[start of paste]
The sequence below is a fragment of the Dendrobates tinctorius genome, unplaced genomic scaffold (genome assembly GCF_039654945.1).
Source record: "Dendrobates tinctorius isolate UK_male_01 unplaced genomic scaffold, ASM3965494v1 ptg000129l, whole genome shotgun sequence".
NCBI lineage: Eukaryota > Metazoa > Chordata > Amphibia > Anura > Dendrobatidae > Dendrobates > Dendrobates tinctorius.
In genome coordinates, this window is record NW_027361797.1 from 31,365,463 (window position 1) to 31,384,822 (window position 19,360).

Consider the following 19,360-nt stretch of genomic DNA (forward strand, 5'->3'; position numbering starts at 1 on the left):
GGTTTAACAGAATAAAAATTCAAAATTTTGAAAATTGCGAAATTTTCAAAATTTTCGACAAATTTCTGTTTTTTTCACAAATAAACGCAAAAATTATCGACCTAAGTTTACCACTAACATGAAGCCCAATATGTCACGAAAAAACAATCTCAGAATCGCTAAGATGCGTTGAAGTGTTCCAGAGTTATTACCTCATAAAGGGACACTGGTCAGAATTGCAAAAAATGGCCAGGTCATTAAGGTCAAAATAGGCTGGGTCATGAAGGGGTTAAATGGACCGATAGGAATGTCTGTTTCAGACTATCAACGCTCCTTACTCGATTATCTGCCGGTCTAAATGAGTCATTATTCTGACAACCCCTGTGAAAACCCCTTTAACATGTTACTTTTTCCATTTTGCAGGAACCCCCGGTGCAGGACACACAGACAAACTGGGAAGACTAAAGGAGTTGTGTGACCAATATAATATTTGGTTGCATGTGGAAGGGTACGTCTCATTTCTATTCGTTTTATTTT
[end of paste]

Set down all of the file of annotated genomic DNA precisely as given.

The sequence below is a fragment of the Dendrobates tinctorius genome, unplaced genomic scaffold (genome assembly GCF_039654945.1).
Source record: "Dendrobates tinctorius isolate UK_male_01 unplaced genomic scaffold, ASM3965494v1 ptg000129l, whole genome shotgun sequence".
NCBI lineage: Eukaryota > Metazoa > Chordata > Amphibia > Anura > Dendrobatidae > Dendrobates > Dendrobates tinctorius.
In genome coordinates, this window is record NW_027361797.1 from 31,365,463 (window position 1) to 31,384,822 (window position 19,360).

Consider the following 19,360-nt stretch of genomic DNA (forward strand, 5'->3'; position numbering starts at 1 on the left):
GGTTTAACAGAATAAAAATTCAAAATTTTGAAAATTGCGAAATTTTCAAAATTTTCGACAAATTTCTGTTTTTTTCACAAATAAACGCAAAAATTATCGACCTAAGTTTACCACTAACATGAAGCCCAATATGTCACGAAAAAACAATCTCAGAATCGCTAAGATGCGTTGAAGTGTTCCAGAGTTATTACCTCATAAAGGGACACTGGTCAGAATTGCAAAAAATGGCCAGGTCATTAAGGTCAAAATAGGCTGGGTCATGAAGGGGTTAAATGGACCGATAGGAATGTCTGTTTCAGACTATCAACGCTCCTTACTCGATTATCTGCCGGTCTAAATGAGTCATTATTCTGACAACCCCTGTGAAAACCCCTTTAACATGTTACTTTTTCCATTTTGCAGGAACCCCCGGTGCAGGACACACAGACAAACTGGGAAGACTAAAGGAGTTGTGTGACCAATATAATATTTGGTTGCATGTGGAAGGGTACGTCTCATTTCTATTCGTTTTATTTT